The Alabaster Sock

We Will Fight the Threat with Fighting

Posted by Matt on December 23, 2009

Let’s talk Christmas.

In the last few years, I’ve enjoyed giving just as much as I’ve enjoyed receiving. It’s fun to think of something that my family would really like, and seeing their reactions. Especially when I do it on my own, and don’t just get them what they tell me to get them. I’d like to think I’d know what kinds of things they’d like whether or not they give me any direct ideas.

I also enjoy real surprises more. I can barely think of things to ask for anymore. I used to ask for a lot of games, but I’ve just been buying them on my own the last little while (not to mention that my taste has narrowed so significantly, there are usually less than a dozen games I’m actually interested in each year). Most of the stuff I’ve asked for are either practical (this year, I want new winter gloves) or stuff that I pretend is practical (various office supplies). This year, I tried to make the gift ideas better (they complained that I was hard to buy for last year) by including several things that I think are nice, but I would probably never buy for myself. Apparently, that didn’t fix things. Oh well.

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And now, some things in fiction that I like for some reason:

Fantasy meets Sci-Fi
I just find it awesome when wizards and dragons suddenly come face to face with robots and lasers. I think this can extend to many other things as well (cartoony meeting non-cartoony, for example) that feel like something really special, because they shouldn’t happen. Throwing together incongruous elements is a bad idea…unless you can think of a way to make them work. I try to do that (most of the time), and throwing together incongruous elements is pretty common in my ideas.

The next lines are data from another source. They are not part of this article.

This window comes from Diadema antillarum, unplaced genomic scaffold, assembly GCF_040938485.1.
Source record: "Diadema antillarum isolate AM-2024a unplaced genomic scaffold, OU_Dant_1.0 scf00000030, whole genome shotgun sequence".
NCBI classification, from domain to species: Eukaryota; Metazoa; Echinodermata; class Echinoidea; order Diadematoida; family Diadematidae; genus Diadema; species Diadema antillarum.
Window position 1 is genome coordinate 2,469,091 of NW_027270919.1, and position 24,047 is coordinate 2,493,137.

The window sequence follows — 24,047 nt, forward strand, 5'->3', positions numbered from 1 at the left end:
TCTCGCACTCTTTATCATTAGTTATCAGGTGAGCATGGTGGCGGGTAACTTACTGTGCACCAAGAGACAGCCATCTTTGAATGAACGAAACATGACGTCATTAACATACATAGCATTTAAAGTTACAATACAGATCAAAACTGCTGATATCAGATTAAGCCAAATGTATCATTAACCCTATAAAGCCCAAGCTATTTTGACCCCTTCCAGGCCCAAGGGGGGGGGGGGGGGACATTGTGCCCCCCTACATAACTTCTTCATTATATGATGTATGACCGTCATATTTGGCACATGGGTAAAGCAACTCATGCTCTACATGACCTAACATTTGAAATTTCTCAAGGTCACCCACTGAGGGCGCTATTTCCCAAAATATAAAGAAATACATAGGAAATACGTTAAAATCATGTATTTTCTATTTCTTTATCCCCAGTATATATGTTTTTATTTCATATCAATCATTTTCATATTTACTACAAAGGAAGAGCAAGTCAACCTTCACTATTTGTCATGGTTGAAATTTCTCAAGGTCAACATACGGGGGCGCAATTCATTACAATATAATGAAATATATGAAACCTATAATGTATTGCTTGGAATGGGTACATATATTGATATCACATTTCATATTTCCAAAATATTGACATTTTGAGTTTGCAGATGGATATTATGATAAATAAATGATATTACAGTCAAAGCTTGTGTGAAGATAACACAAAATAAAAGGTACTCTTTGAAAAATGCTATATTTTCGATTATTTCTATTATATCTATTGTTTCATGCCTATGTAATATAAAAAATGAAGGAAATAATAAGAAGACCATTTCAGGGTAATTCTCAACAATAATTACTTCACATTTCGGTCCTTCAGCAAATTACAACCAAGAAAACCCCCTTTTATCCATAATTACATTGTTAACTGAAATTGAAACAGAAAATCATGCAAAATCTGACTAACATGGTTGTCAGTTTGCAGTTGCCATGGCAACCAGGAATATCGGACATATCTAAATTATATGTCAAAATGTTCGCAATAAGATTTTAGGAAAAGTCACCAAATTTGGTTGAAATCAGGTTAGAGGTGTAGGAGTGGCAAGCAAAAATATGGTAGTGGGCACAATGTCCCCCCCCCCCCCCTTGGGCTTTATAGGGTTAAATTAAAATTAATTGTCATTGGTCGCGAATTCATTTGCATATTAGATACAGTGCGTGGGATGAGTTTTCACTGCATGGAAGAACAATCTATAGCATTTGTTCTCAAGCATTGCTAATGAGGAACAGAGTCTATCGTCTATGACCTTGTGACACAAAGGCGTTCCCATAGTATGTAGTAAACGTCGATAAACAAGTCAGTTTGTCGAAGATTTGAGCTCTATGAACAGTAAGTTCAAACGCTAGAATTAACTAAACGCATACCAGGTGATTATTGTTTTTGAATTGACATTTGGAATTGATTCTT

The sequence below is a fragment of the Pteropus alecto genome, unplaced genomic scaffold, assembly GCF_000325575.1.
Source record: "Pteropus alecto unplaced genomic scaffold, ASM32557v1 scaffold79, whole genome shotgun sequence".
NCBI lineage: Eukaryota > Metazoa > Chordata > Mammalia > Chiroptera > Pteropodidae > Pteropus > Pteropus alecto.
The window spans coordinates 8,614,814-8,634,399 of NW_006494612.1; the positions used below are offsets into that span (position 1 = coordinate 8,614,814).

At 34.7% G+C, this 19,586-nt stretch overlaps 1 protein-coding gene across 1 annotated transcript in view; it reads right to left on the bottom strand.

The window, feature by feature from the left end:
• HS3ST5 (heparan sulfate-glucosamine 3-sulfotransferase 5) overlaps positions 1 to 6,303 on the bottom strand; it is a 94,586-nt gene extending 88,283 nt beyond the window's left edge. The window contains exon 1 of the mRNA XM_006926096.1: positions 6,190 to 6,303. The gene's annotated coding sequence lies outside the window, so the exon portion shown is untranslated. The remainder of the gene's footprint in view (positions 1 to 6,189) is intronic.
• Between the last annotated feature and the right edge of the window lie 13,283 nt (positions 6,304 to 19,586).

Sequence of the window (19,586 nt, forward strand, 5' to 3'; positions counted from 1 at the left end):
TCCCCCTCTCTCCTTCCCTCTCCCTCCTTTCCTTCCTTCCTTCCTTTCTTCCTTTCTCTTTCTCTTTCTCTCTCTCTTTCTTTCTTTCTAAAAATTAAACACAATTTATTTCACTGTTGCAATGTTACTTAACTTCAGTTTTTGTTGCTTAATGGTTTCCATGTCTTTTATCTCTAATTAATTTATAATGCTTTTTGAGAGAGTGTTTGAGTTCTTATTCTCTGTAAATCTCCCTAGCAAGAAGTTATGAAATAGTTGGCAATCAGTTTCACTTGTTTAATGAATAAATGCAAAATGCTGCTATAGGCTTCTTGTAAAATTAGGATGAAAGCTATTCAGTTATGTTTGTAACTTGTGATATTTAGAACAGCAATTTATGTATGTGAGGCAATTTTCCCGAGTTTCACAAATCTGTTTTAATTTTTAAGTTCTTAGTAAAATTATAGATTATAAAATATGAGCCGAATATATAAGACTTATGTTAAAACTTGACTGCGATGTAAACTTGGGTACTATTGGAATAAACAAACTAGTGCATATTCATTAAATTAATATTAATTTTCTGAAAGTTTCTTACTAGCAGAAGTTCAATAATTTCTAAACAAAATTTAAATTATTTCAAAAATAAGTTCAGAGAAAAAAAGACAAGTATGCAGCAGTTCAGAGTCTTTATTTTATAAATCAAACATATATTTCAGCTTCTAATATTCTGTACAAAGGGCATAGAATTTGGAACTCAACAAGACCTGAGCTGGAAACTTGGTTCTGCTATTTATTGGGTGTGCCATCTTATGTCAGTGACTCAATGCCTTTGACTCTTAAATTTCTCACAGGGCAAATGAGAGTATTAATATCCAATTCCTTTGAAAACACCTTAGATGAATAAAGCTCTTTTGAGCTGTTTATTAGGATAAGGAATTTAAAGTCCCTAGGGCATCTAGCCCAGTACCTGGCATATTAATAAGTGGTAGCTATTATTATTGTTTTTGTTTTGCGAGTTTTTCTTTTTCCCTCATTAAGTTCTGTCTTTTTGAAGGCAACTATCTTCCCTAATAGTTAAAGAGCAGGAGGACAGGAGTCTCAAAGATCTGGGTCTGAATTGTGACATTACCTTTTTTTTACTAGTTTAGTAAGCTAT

Good Guy Monsters
Because there’s nothing in any rule book for ideas that says weird looking things can’t be one of the ‘good guys’. Monster protagonists can often be more compelling, because unlike the standard human figure, you don’t automatically understand their situation. Yes, even humans on other planets or in some bizarre other-realm are still easier to relate to because they still look like you, sort of. I was reading an article about Avatar, and it asked whether the human protagonist was even necessary. The reasoning for him, it seems, was to act as the ‘audience relation character’, because people watching just can’t connect with tall blue cat people. Aside from the more troubling aspects of this concept (most ‘audience relation characters’ are white males), it also shows how a legitimate way of looking at fiction (studying the audience) could be turned into a marketing function.

But yeah, good guy monsters. Love ’em.

Separate or Conflicting Antagonists
Sure, the odd team-up could happen, but for whatever reason, if the thing has more than one villain, having them at odds rather than working with eachother is sort of interesting. It makes the world seem bigger, because it houses all these different personalities who don’t necessarily have anything to do with each other hanging around. And of course, different motivations leads to conflict, so it’s fun to compare and contrast how your antagonists think.

If you noticed, most of these ideas apply mainly to a very specific kind of genre and atmosphere, which I here dub ‘Nerd Fiction’. A lot only really applies in something long-form, episodic, and…well, Saturday morning. It is entirely possibly to fit some this stuff into something actually substantial, but mostly it’s fluff for a very juvenile kind of fiction. While I hope to have a wide variety of things to write about, I must admit that I’m still drawn the juvenile stuff. I’ll try to bring some intelligence to it, though! I promise!

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